Plaintiff states that on March 25, 2005, during a shakedown of his cell at Lawrence Correctional Center, Defendant Pearson confiscated a number of Plaintiff's papers and publications. Plaintiff was placed in segregation on an investigatory status and was later issued a disciplinary report charging him with unauthorized gang activity for possession of white supremacist publications that were considered security threat group materials. The adjustment committee held a hearing on March 29, 2005, and found Plaintiff guilty of the charges. Plaintiff was disciplined with six months segregation, six months demotion to c-grade, a disciplinary transfer, a six-month restriction on contact visits and audio/visual privileges, and a three-month restriction of yard time. After this hearing, Plaintiff continued to receive in the mail materials from the same organizations who published the materials that were confiscated. Plaintiff states that all of these materials were reviewed in the mail room and he was allowed to have them, even after he had been disciplined for possession of similar materials. Plaintiff believes that defendants intentionally allowed these materials to pass through the mail room so that they could later discipline Plaintiff for possessing the materials. On April 29, 2005, Plaintiff was written another disciplinary report for possession of additional security threat group materials. Shortly after, Plaintiff was transferred to Menard Correctional Center. The adjustment committee hearing on the April 2005 charges was held there on May 13, 2005. Plaintiff was found guilty of unauthorized gang activity and was disciplined with six months segregation, six months demotion to c-grade, revocation of three months good conduct credit, a six-month restriction on contact visits and commissary, and three months lost yard time. Plaintiff grieved his dissatisfaction with the procedures used in the hearing, and on June 22, 2005, the Administrative Review Board remanded the second disciplinary proceeding back to the Menard adjustment committee so that additional witness statements could be made part of the record. On remand, additional witnesses were interviewed and a second hearing held. However, according to the adjustment committee's final summary, the disciplinary measures taken against Plaintiff were not changed, and he was still subjected to six months segregation, six-month demotion to c-grade, revocation of three months of good conduct credit, six-month restriction on contact visits and commissary, and three months lost yard time. Despite the report submitted with the complaint, Plaintiff states that he has not yet been found guilty of the charges in the April 29 disciplinary report.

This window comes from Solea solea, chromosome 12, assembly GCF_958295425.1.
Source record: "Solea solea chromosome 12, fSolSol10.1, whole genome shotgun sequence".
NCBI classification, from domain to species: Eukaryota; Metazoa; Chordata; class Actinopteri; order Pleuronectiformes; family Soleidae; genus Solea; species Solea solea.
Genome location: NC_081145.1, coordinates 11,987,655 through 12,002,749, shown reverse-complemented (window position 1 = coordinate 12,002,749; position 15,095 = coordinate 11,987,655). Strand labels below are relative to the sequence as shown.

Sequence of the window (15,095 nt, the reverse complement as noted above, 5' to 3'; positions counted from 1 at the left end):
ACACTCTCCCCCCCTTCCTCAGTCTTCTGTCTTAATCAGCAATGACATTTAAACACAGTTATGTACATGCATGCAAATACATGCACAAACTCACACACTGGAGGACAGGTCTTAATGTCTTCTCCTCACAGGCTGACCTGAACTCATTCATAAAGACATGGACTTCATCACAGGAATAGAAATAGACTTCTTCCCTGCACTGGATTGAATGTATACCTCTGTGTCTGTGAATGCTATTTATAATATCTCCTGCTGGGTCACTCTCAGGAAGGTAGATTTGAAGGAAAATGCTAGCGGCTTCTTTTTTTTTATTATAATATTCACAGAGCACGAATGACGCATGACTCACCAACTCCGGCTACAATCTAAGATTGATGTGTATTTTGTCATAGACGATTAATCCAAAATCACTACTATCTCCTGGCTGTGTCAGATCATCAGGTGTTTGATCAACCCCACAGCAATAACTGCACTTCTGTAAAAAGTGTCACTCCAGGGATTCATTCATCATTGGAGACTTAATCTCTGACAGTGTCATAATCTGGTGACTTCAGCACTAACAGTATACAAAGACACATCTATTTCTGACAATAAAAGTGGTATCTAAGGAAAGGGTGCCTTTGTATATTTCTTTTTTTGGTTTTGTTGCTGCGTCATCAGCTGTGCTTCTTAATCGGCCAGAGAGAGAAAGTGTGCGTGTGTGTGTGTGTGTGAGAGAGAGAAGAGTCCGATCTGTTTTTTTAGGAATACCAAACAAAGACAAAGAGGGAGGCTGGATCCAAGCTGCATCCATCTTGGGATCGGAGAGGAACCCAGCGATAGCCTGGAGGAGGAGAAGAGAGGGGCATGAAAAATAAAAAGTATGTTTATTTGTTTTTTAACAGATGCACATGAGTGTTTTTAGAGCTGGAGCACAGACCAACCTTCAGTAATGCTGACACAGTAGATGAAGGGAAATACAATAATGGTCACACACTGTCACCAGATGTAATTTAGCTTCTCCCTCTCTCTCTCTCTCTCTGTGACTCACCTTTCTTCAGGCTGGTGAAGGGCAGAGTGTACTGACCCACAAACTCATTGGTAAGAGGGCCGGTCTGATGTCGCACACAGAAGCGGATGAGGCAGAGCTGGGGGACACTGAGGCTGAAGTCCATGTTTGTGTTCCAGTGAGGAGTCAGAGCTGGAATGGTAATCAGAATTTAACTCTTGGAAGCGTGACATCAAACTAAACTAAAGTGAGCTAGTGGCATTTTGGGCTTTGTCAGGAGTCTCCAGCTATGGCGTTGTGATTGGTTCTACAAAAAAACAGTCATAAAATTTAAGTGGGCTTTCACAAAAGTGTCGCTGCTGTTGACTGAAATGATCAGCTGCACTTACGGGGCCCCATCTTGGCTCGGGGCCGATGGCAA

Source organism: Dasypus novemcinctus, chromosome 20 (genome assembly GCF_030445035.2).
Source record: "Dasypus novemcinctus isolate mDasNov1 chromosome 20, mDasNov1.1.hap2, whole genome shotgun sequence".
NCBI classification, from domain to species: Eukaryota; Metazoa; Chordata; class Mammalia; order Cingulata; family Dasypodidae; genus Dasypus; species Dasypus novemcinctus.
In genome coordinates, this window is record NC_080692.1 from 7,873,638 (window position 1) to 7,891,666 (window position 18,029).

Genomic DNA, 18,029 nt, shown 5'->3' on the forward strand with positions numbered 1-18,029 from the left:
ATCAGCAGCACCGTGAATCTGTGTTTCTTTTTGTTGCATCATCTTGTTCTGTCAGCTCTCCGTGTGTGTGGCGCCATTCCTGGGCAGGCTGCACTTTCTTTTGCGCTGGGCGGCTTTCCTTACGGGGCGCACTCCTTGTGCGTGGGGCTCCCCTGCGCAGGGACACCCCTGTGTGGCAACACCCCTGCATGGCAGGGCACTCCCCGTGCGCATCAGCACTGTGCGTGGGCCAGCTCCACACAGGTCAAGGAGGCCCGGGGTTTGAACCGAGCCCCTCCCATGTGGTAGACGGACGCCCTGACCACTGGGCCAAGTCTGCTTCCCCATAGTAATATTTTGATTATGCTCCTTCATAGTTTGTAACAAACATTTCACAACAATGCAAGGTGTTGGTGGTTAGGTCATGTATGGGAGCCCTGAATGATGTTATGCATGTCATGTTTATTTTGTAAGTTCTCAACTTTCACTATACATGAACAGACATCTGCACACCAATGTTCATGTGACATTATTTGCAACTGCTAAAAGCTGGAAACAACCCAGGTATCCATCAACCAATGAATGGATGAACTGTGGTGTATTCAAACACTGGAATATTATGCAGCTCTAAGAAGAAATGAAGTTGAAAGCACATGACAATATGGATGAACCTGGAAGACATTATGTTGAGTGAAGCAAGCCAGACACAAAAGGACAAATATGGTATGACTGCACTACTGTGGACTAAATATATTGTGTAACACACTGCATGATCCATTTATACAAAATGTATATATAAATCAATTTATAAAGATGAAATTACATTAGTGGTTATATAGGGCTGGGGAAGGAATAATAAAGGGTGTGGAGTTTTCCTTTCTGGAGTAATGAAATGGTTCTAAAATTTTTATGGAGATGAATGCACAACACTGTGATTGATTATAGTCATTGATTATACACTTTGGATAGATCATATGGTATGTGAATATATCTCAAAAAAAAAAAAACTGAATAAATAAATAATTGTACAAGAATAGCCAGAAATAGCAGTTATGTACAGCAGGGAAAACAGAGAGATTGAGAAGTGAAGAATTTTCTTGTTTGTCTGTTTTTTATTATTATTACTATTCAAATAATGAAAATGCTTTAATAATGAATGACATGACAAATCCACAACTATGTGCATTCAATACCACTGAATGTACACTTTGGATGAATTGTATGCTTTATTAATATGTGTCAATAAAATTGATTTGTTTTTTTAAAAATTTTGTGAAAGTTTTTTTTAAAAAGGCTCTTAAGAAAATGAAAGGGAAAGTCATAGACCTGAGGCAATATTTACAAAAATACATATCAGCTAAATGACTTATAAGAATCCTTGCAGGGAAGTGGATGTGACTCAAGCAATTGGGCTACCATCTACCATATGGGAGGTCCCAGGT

Plaintiff argues that Defendants Garnett, Pearson, Simmons, Dempsey, McAllister, Moran, Brown, and Bantican of Lawrence Correctional Center, in confiscating his Christian Identity, National Socialist, and white supremacist materials, and in providing an unfair hearing denied him his constitutional guarantees of free speech, freedom of religion, due process, and equal protection. Plaintiff further argues that Defendants Alan Uchtman, Jason Vasquez, and Jeffrey Broshears at Menard Correctional Center violated his due process and equal protection guarantees during the adjustment committee hearings on the April 29 disciplinary report. Finally, he argues that Defendants Roger Walker, Brian Fairchild, and Sherry Benton of the Administrative Review Board denied him his due process and equal protection rights.